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United States v. Stoddard

United States Court of Appeals, District of Columbia Circuit

June 15, 2018

United States of America, Appellee
Calvin Stoddard, Appellant

          Argued February 13, 2018

          Appeals from the United States District Court for the District of Columbia Nos. 1:13-cr-00200-6, 1:13-cr-00200-17, 1:13-cr-00200-2

          Jason M. Wilcox, appointed by the court, argued the cause for appellants. With him on the briefs were William H. Burgess, William L. Welch III, and Edward C. Sussman, all appointed by the court.

          Peter S. Smith, Assistant U.S. Attorney, argued the cause for appellee. With him on the brief were Elizabeth Trosman, John P. Mannarino, and Kenneth Whitted, Assistant U.S. Attorneys.

          Daniel J. Lenerz, Assistant U.S. Attorney, entered an appearance.

          Before: Griffith, Srinivasan and Wilkins, Circuit Judges.



         Calvin Stoddard, Sidney Woodruff, and Jerome Cobble were tried together for charges related to a heroin-distribution conspiracy and a conspiracy to launder money. A jury convicted Stoddard and Woodruff under 21 U.S.C. §§ 841(a)(1), 841(b)(1), and 846 for conspiracy to distribute and possess with intent to distribute heroin, and acquitted Jerome Cobble of the same charges. The jury returned a guilty verdict for Cobble on a separate charge of conspiracy to launder money in violation of 18 U.S.C. § 1956(h).

         These prosecutions originated from an investigation the Government began in 2012 that focused on a notorious drug dealer, Jermaine Washington, who had recently been released from prison. After employing traditional surveillance techniques, the Government successfully applied for two wiretaps on Washington's cell phone. The evidence presented at Appellants' trial consisted, primarily, of conversations recorded from the wiretaps and the testimony of Washington interpreting the language in the conversations between Washington and the three defendants. After the Appellants were convicted, the District Court sentenced Stoddard and Woodruff to mandatory-minimum sentences triggered by the drug quantity that the jury had found to be attributable to the conspiracy as a whole. Appellants assert that the District Court committed multiple errors in ruling on pretrial motions, at trial, and at sentencing.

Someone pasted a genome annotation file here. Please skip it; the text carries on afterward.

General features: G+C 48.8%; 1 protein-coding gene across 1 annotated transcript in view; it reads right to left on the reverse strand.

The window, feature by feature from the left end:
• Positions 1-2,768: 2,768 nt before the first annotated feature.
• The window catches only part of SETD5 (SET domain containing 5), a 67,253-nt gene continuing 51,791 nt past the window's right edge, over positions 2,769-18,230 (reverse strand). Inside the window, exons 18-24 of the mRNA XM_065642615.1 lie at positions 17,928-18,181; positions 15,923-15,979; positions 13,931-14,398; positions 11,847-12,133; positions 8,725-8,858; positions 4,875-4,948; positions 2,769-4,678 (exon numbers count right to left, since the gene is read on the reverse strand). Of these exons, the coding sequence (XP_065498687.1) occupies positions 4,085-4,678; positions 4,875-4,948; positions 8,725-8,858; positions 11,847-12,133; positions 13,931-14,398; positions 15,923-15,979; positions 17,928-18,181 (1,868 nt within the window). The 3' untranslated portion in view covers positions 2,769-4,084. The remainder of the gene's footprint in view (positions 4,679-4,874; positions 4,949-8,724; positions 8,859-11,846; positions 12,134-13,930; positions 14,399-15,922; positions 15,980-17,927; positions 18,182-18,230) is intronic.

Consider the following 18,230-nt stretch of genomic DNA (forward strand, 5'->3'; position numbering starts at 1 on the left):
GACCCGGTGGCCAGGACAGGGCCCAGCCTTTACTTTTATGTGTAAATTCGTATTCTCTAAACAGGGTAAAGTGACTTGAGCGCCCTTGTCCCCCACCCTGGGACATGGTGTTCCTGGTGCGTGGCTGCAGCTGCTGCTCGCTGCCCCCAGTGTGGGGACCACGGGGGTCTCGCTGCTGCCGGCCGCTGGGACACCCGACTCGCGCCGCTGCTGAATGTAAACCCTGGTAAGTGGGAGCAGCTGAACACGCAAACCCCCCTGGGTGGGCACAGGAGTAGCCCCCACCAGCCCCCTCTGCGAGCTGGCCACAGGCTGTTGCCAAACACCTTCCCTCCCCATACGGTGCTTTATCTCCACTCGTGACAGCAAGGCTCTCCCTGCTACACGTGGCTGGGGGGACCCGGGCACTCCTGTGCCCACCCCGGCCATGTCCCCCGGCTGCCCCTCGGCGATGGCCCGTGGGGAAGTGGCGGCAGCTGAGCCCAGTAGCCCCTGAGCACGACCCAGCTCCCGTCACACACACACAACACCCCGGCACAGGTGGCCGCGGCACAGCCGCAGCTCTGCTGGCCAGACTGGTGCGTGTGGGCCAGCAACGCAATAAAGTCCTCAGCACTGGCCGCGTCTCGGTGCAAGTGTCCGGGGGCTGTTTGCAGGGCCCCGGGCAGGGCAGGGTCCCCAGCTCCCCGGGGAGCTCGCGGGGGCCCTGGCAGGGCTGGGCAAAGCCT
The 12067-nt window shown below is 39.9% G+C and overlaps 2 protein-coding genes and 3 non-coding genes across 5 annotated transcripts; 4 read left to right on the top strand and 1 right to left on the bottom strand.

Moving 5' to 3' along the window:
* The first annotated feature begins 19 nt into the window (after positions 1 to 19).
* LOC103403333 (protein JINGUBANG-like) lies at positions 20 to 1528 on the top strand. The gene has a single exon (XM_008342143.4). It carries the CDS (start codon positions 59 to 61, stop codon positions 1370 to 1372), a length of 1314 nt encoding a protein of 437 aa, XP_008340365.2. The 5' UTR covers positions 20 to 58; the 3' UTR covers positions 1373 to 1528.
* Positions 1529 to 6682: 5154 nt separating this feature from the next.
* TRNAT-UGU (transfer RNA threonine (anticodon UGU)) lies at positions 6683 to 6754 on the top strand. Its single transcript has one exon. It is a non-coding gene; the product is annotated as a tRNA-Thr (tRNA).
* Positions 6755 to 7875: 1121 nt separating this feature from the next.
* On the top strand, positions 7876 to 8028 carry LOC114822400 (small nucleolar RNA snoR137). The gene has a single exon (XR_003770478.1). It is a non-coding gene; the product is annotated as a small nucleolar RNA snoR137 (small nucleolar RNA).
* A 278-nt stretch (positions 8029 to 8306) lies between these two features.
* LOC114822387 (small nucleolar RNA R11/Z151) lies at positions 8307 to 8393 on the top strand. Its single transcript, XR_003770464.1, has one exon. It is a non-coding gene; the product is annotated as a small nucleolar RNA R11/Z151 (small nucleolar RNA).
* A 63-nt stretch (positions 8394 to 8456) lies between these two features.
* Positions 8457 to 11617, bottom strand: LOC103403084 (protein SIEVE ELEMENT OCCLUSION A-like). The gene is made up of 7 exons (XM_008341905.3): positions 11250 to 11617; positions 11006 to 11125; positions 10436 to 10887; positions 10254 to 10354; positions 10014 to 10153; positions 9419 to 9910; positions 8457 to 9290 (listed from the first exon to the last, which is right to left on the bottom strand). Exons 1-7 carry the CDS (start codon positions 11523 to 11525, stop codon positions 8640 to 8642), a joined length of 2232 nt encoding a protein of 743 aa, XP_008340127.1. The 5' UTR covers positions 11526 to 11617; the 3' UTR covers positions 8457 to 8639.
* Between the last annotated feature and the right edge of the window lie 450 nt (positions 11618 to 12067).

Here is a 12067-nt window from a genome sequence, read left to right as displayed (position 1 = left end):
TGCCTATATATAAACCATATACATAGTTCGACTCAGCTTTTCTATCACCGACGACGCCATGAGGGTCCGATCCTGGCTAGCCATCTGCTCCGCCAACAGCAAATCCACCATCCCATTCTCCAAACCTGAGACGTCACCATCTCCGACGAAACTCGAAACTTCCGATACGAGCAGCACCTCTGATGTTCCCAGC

For the reasons discussed below, we (1) affirm the District Court's denial of Appellants' motions to suppress evidence obtained as a result of the wiretaps because the District Court did not abuse its discretion in finding that the Government had met the "necessity" requirement; (2) affirm the District Court's denial of Stoddard's and Woodruff's motions for acquittal; (3) affirm the District Court's denial of Woodruff's motion in limine to exclude evidence of a prior conviction if Woodruff had testified in his own defense; and (4) find no plain error in the District Court's jury instructions on the money-laundering charge. But we (5) reverse the District Court's denial of Cobble's motion for acquittal because the evidence was insufficient to sustain his money-laundering conviction. We also (6) vacate the sentences of Stoddard and Woodruff, remand for resentencing, and hold that, in order for a defendant to be sentenced based on a mandatory minimum triggered by a certain quantity of drugs, a jury must find the drug quantity attributable to the defendant on an individualized basis, not just the drug quantity attributable to the conspiracy as a whole. Finally, we reserve judgment on whether the District Court properly applied the career-offender enhancement before sentencing Woodruff, and instruct the District Court, on remand, to make that assessment based on new briefing from the parties and taking into account the intervening decision in Beckles v. United States, 137 S.Ct. 886 (2017).